He sat in the corner of the bar, a rumpled suit and red rimmed eyes. In his mid-60s thinning gray had been scraped back from his forehead. His decline seemed to reflect that of his country, but I had been told I could learn from him. I picked up the pint and whiskey chaser from the counter and carried them across to the table. I set them in front of him and sat down. He lifted the pint to his lips and silently toasted me before sucking greedily on the beer. Definitely in decline, I wondered how much he would be able to remember. A retired veteran giving valuable advice to a new generation of digital diplomats, or an old soak well past his sell by date?
“So you want to know about diplomacy” he began. The soft, cultivated voice took me a little by surprise. I had expected something rough and cracked to go with the face. But the tone was mellifluous and clear. He waited for me to indicate assent and then began again.
“You talk today so much about the VUCA world. Volatile, uncertain, complex and ambiguous. You think you’ve discovered something new, or are suffering some wicked inheritance we have bequeathed you. But the life of a diplomat always been VUCA. By a diplomat I mean a good one. Someone who really tries to engage with the country he serves in and with the foreign policy issues. Not the kind that thinks it is enough to sit around in an office all day, tweeting the official line while they maintain their Facebook page.”
He noticed my look of surprise.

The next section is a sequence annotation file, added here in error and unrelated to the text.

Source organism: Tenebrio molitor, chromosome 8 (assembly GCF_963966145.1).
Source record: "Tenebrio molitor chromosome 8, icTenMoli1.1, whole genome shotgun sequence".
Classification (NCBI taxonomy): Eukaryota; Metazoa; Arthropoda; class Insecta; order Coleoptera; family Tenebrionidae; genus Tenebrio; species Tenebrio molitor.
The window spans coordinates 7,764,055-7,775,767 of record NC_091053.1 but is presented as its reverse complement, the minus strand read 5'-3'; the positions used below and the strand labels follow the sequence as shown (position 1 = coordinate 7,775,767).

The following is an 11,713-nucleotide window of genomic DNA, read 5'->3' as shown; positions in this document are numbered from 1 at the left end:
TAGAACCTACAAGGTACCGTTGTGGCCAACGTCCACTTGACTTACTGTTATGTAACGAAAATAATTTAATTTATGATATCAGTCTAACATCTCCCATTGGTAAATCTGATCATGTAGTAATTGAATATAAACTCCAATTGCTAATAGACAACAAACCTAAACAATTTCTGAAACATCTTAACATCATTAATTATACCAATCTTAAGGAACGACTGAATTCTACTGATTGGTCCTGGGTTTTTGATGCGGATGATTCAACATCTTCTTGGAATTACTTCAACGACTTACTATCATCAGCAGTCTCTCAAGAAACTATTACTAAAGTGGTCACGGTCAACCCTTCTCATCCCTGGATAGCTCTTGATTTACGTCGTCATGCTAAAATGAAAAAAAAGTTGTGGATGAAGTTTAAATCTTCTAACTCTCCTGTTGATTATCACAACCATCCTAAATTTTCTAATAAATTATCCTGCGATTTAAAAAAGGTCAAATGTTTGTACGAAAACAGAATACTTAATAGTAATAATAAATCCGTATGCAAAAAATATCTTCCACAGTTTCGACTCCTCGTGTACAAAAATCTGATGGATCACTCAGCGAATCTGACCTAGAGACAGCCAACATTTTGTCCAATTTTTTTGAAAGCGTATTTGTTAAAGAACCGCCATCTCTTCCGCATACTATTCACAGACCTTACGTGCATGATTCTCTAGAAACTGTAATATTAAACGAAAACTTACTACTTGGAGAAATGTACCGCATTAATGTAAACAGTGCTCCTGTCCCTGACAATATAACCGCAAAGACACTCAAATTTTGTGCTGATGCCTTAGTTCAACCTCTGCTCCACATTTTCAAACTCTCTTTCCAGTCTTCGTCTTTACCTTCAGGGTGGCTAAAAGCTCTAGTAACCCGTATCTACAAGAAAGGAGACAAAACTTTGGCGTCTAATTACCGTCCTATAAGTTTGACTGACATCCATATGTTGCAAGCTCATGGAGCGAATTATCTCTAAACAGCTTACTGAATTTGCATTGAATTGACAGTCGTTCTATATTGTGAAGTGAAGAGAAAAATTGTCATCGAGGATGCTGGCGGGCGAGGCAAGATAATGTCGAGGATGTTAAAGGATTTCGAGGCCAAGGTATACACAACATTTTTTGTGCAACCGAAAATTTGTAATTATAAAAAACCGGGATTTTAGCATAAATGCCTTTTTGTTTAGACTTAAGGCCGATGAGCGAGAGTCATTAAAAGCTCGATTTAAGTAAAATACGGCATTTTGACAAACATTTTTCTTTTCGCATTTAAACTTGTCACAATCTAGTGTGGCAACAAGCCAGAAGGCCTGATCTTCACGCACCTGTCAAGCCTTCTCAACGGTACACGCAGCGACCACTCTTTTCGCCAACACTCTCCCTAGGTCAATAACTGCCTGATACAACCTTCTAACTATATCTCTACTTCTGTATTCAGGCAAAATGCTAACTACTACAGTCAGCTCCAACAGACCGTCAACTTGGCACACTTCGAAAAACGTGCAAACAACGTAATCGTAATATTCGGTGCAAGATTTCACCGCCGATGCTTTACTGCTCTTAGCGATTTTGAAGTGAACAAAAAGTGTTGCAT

“Oh yes”, he said, “I keep up with your new digital technologies. But let me get back to the VUCA world of a diplomat. Because it is important. If you never know what will happen, you need to be adaptable. You need to be able to interpret instructions in ways that their authors never thought of. Let me give you an example.”
“When I worked in the embassy in China I pulled a bit of a fast one. As the internal reporting officer wasn’t much interested in Tibet, I managed to convince the ambassador that I should report on all China’s minorities, not just the Tibetans, and the border areas. Nobody in the Ministry could care less, but it meant that I got to travel a lot through the more interesting parts of the country. As I spoke Mandarin, I travelled alone, accompanied only by a driver and an official from the minorities commission, to make sure that I behaved myself, and didn’t discover anything interesting.”
He sucked again on his beer before continuing.
“On one occasion I hatched a scheme to investigate the Tibetan living in North West Sichuan. I had, of course, noticed that they live near a stunning scene of natural beauty, Jiuzhaigou. It would also mean a couple of weeks travelling in one of my favourite provinces. Accordingly I flew down to Chengdu, where I was picked up from the airport by a driver in a Cherokee Jeep and an official from the local minorities office. I won’t bore you with details of the trip to Jiuzhaigou. It was a long drive, and we managed a couple of minor accidents en route. Jiuzhaigou was beautiful, and the Tibetan people living there were of course all “very happy” with their lot under the communist government. It was on my way back to Chengdu do that I had my VUCA experience.”
“We decided to stop for lunch in the middle of nowhere. The restaurant was a shack. But in China you should not be fooled by appearances. Especially in Sichuan the food was almost always excellent. We indeed ate well, spicy chicken and pork dishes washed down by an acceptable local beer. My Chinese escorts were delighted to be able to eat at a better level than they could usually afford, as I was paying, but for me it was cheap anyway. Once lunch was finished I asked where the toilet was. Smiling, the waiter pointed out the window to a hut in the middle of the field next to the restaurant.”